Insulin. Any discussion about hormones, metabolism, and healthy weight would be incomplete without including this major player in the hormone scenario. Insulin determines whether blood sugar gets used right away for immediate energy, or is alternatively stored as fat. Furthermore, because fat is not simply a passive energy-storage site (as previously thought), but functions as an endocrine organ that produces important hormones itself, what we eat really does matter when it comes to losing weight and keeping it off.
Insulin levels are directly impacted by our diets, particularly the ratio of carbohydrates to fiber, fat, and protein. Any disruption in the insulin-regulating mechanism, such as insulin resistance, has an immediate influence on several of the lesser metabolic hormones. For more information, read our many articles about insulin resistance.
Thyroid hormones may also play a lead role in everyone’s unique physiology. Women often question if a recent increase in weight could be due to a thyroid imbalance. This is a question I hear on a daily basis. While the thyroid does act very much like a gas pedal in regulating your metabolism, we most often find its relationship to weight gain is more indirect. Sluggish thyroid function is a consequence of an imbalance between other hormones.
Stress hormones. Adrenal imbalance caused by excessive anxiety, stress, and cortisol production is typically at the top of the list when it comes to the correlation of unwanted weight and hormonal imbalance. Sustained high cortisol levels can lead to intense cravings and binge eating. High cortisol production can throw off any or all of the other hormones in the body, major or minor, setting off a chain reaction that leaves your body in chronic crisis mode.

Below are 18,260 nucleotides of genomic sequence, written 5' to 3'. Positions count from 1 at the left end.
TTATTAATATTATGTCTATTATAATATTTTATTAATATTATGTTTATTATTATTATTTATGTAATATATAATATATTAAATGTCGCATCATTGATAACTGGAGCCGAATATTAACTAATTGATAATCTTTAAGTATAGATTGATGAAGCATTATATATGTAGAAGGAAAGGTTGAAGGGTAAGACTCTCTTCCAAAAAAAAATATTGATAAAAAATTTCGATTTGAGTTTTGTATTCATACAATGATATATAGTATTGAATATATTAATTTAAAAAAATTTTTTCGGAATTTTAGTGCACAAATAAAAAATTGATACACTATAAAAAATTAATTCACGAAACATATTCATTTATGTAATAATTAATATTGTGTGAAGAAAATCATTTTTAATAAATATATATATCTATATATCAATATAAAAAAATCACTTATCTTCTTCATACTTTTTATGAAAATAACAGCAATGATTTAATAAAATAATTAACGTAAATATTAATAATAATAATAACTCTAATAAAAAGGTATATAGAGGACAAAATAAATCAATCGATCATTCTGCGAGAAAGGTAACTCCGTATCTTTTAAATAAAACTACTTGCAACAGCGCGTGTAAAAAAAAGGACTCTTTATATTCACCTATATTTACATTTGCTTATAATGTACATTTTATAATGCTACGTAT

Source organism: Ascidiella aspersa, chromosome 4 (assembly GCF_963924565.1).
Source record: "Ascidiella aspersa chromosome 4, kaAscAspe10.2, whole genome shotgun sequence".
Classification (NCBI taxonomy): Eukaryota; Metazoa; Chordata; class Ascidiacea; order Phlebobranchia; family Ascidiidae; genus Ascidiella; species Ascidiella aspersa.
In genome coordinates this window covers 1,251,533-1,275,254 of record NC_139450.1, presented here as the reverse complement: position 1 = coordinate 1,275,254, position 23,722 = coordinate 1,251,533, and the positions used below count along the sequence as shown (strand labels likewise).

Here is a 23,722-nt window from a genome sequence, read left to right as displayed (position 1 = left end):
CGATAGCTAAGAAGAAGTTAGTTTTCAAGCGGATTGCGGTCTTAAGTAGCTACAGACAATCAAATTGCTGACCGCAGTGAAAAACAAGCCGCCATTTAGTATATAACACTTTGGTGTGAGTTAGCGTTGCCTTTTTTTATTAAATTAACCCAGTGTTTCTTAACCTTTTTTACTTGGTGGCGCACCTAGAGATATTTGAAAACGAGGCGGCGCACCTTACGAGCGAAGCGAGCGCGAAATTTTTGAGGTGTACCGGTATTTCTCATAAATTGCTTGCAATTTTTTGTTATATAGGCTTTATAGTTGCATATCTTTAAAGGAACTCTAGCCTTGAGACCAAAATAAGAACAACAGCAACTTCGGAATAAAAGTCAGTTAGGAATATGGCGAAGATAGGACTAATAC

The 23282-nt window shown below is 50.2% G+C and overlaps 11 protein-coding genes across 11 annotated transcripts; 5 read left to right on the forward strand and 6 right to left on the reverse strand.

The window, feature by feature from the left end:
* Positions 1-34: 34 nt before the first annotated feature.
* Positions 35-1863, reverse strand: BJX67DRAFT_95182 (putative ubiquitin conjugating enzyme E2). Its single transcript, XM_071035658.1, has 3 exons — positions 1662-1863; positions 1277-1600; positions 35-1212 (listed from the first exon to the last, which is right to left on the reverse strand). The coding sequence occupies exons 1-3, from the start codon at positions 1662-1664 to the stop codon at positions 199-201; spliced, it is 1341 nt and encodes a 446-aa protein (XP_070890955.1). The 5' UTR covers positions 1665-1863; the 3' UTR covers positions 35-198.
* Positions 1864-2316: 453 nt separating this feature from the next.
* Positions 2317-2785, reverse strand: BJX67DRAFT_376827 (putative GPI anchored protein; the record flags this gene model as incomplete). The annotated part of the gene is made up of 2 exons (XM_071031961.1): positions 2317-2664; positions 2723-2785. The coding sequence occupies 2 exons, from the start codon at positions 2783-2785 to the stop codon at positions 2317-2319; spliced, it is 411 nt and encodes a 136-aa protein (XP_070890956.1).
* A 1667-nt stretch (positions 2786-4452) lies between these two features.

The simple significance of this is that no diet will succeed if you are under tremendous stress, no matter what you do. A simple saliva test can reveal whether your daily cortisol levels are in line with where they need to be.
Melatonin, the hormone that regulates the circadian rhythm, also factors into your hunger time-clock. Research shows that sleep deprivation throws off melatonin production, which in turn influences leptin and ghrelin production. In one study, subjects who were chronically sleep deprived had 15% more ghrelin than those who were well-rested. There is also some evidence that lack of sleep affects your levels of human growth hormone (hGH), because “pulses” of hGH are released at night.
Sex hormones. Let’s not forget estrogen, progesterone, and testosterone, also known as the minor hormones. Adequate levels of estrogen seem to help in hunger regulation, simulating the soothing “full” or satiety effect of serotonin. As anyone familiar with premenstrual binges can attest, an imbalance in the ratio between estrogen and progesterone can trigger intense food cravings.
Add in the negative effects of stress hormones, and one begins to understand why women accumulate abdominal fat during perimenopause. If a woman is testosterone-deficient, which can occur with poor nutrition or during perimenopause, she will have difficulty building muscle mass no matter how much she works out. Testosterone production relies on adequate levels of cholesterol, the building block of all sex hormones. This is why we so often will not suggest the low fat diet.